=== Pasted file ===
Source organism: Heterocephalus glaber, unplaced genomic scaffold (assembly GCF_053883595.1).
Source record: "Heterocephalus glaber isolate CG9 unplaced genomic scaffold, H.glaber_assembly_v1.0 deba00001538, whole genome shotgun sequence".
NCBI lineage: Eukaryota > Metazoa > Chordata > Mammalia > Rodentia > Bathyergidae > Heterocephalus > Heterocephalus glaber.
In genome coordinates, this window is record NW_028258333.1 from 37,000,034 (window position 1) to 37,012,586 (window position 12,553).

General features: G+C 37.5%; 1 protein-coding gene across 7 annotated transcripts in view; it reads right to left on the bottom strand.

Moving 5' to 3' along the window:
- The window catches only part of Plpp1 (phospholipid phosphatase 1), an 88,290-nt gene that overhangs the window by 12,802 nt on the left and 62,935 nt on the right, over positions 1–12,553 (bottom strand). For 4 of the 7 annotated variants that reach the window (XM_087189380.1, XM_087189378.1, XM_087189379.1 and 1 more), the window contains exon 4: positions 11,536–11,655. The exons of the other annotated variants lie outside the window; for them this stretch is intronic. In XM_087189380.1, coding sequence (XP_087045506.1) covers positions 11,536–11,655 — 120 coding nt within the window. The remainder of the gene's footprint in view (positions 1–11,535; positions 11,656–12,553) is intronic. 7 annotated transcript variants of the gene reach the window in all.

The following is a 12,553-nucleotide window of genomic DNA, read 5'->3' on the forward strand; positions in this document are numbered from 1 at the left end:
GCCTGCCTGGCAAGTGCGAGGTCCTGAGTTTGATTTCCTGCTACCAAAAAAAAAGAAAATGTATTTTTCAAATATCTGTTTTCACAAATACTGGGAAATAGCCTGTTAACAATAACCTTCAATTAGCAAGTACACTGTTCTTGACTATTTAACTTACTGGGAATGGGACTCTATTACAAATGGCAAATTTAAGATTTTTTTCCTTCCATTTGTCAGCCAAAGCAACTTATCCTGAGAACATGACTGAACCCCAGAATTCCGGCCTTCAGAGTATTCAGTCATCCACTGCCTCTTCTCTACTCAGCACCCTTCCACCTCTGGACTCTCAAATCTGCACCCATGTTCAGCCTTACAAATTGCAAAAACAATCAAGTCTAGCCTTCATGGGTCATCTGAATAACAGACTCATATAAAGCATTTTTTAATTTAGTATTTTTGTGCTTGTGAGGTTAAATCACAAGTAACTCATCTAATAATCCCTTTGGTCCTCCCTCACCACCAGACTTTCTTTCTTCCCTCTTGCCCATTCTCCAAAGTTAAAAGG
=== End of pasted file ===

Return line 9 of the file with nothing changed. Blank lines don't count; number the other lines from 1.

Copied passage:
GCCTGCCTGGCAAGTGCGAGGTCCTGAGTTTGATTTCCTGCTACCAAAAAAAAAGAAAATGTATTTTTCAAATATCTGTTTTCACAAATACTGGGAAATAGCCTGTTAACAATAACCTTCAATTAGCAAGTACACTGTTCTTGACTATTTAACTTACTGGGAATGGGACTCTATTACAAATGGCAAATTTAAGATTTTTTTCCTTCCATTTGTCAGCCAAAGCAACTTATCCTGAGAACATGACTGAACCCCAGAATTCCGGCCTTCAGAGTATTCAGTCATCCACTGCCTCTTCTCTACTCAGCACCCTTCCACCTCTGGACTCTCAAATCTGCACCCATGTTCAGCCTTACAAATTGCAAAAACAATCAAGTCTAGCCTTCATGGGTCATCTGAATAACAGACTCATATAAAGCATTTTTTAATTTAGTATTTTTGTGCTTGTGAGGTTAAATCACAAGTAACTCATCTAATAATCCCTTTGGTCCTCCCTCACCACCAGACTTTCTTTCTTCCCTCTTGCCCATTCTCCAAAGTTAAAAGG